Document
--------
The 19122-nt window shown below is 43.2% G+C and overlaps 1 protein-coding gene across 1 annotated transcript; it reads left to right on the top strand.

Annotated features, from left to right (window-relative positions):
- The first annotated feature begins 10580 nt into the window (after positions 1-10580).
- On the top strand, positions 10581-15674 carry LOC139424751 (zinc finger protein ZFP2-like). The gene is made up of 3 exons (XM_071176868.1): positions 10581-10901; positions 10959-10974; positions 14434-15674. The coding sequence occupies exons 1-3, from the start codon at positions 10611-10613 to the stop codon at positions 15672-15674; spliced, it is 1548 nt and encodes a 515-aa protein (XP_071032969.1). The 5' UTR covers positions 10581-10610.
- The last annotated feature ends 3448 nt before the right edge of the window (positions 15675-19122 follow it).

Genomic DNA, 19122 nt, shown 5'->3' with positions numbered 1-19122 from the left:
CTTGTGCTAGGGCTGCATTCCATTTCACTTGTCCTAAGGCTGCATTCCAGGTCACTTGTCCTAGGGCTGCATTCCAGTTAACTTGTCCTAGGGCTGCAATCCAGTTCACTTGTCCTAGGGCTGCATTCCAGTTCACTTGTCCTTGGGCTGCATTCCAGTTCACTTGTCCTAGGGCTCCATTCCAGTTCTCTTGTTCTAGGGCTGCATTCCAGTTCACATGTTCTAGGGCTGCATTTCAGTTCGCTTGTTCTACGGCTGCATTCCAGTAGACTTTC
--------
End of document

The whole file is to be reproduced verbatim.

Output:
The 19122-nt window shown below is 43.2% G+C and overlaps 1 protein-coding gene across 1 annotated transcript; it reads left to right on the top strand.

Annotated features, from left to right (window-relative positions):
- The first annotated feature begins 10580 nt into the window (after positions 1-10580).
- On the top strand, positions 10581-15674 carry LOC139424751 (zinc finger protein ZFP2-like). The gene is made up of 3 exons (XM_071176868.1): positions 10581-10901; positions 10959-10974; positions 14434-15674. The coding sequence occupies exons 1-3, from the start codon at positions 10611-10613 to the stop codon at positions 15672-15674; spliced, it is 1548 nt and encodes a 515-aa protein (XP_071032969.1). The 5' UTR covers positions 10581-10610.
- The last annotated feature ends 3448 nt before the right edge of the window (positions 15675-19122 follow it).

Genomic DNA, 19122 nt, shown 5'->3' with positions numbered 1-19122 from the left:
CTTGTGCTAGGGCTGCATTCCATTTCACTTGTCCTAAGGCTGCATTCCAGGTCACTTGTCCTAGGGCTGCATTCCAGTTAACTTGTCCTAGGGCTGCAATCCAGTTCACTTGTCCTAGGGCTGCATTCCAGTTCACTTGTCCTTGGGCTGCATTCCAGTTCACTTGTCCTAGGGCTCCATTCCAGTTCTCTTGTTCTAGGGCTGCATTCCAGTTCACATGTTCTAGGGCTGCATTTCAGTTCGCTTGTTCTACGGCTGCATTCCAGTAGACTTTC